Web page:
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Scotland and its history / Writings · 22 April 2022

Scotland and its History. (Poltergeist)

Scotland’s Infamous Poltergeist, Bluidy Mackenzie

The Mackenzie Poltergeist is the most well-documented paranormal phenomenon in the world.

Hundreds of people have reported being attacked by ghosts at Greyfriars Kirkyard in Edinburgh, Scotland. The most sinister of these specters is Sir George MacKenzie, a 17th-century Scottish lawyer and legal writer. Sir George is also known as Bluidy Mackenzie, the Mackenzie Poltergeist, and the Persecutor of the Covenanters.


Greyfriars Kirkyard. Photo courtesy of Wikimedia Commons.

The covenanters supported a Presbyterian Church of Scotland free from the political and religious interference of the Stuart kings. In 1637 King Charles I introduced the Book of Common Prayer with the declaration that opposition to the new Episcopalian liturgy would be treason.

In protest, thousands of covenanters signed the National Covenant or Confession of Faith in Greyfriars Kirk in 1638 affirming, “before God and the whole world, that this only is the true Christian faith and religion, pleasing God, and bringing salvation to man.”


Another View of Greyfriars. Photo by Carlos Delgado.

The consequence was their continuous and escalating persecution by the government, culminating in the Battle of Bothwell Bridge in June 1679. (There’s no reliable record of the number of casualties on either side.)

In 1677 Sir George Mackenzie was appointed Lord Advocate (Scotland’s Chief Prosecutor) and tasked with enforcing the ongoing persecution of the covenanters. He took his job very seriously. Following the 1679 battle, Mackenzie imprisoned about 1200 covenanters in a three-acre field next to Greyfriars Kirkyard now known as Covenanters’ Prison.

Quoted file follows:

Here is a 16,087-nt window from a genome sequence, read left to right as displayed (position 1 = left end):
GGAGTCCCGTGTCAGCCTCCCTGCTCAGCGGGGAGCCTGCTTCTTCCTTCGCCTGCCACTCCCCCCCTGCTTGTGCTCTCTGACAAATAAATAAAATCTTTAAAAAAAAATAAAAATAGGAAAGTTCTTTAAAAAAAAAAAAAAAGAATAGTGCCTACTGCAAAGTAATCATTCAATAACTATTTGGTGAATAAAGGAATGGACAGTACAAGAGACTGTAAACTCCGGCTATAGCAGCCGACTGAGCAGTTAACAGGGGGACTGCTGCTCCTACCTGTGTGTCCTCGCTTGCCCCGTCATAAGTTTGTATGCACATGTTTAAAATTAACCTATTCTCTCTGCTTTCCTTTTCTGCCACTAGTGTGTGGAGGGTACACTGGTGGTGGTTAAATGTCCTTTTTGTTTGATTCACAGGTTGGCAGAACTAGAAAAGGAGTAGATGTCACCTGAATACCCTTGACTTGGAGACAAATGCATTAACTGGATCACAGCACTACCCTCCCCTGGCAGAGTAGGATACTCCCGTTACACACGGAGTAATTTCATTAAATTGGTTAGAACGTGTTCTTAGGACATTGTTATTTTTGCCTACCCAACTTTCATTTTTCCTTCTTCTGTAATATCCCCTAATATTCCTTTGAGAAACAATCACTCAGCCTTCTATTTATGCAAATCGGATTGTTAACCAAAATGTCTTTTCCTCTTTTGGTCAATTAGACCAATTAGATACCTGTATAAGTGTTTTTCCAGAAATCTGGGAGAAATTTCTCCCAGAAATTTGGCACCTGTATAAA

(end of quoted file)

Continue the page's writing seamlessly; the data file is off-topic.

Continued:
It has also been called the first concentration camp. The prisoners were confined outdoors for upwards of four months while awaiting trial. Their food was rationed to 4 ounces of bread a day, causing many of them to die of malnutrition. Others were executed or succumbed to exposure, disease, and despair. (It’s only fair to mention that covenanters could be released if they swore an oath of loyalty to the king.)

By mid-November, about 250 prisoners remained in Greyfriars. The “fortunate” few were sent to Virginia as slaves. However, their ship sank in a storm, and only about 60 of them survived. Bluidy MacKenzie himself died in 1691, and his remains were entombed in the Black Mausoleum at Greyfriars Kirkyard, near Covenanter’s Prison.


Black Mausoleum. Photo by Kim Traynor.

It’s believed that MacKenzie assumed the form of the MacKenzie Poltergeist in 1999 after a vagrant vandalized the Black Mausoleum. Since then, there have been sightings of a white figure or an unidentified shape feared to be MacKenzie’s apparition, as well as unexplained knocking noises inside and underneath the mausoleum. Cemetery visitors have been cut, burned, and bruised by an unseen entity. One or two have even claimed to be possessed.

The area has been exorcised twice — unsuccessfully. According to the Scotsman, the Mackenzie Poltergeist is the “most well-documented paranormal phenomenon in the world.”

The Black Mausoleum is now inaccessible to the public except through guided tours.

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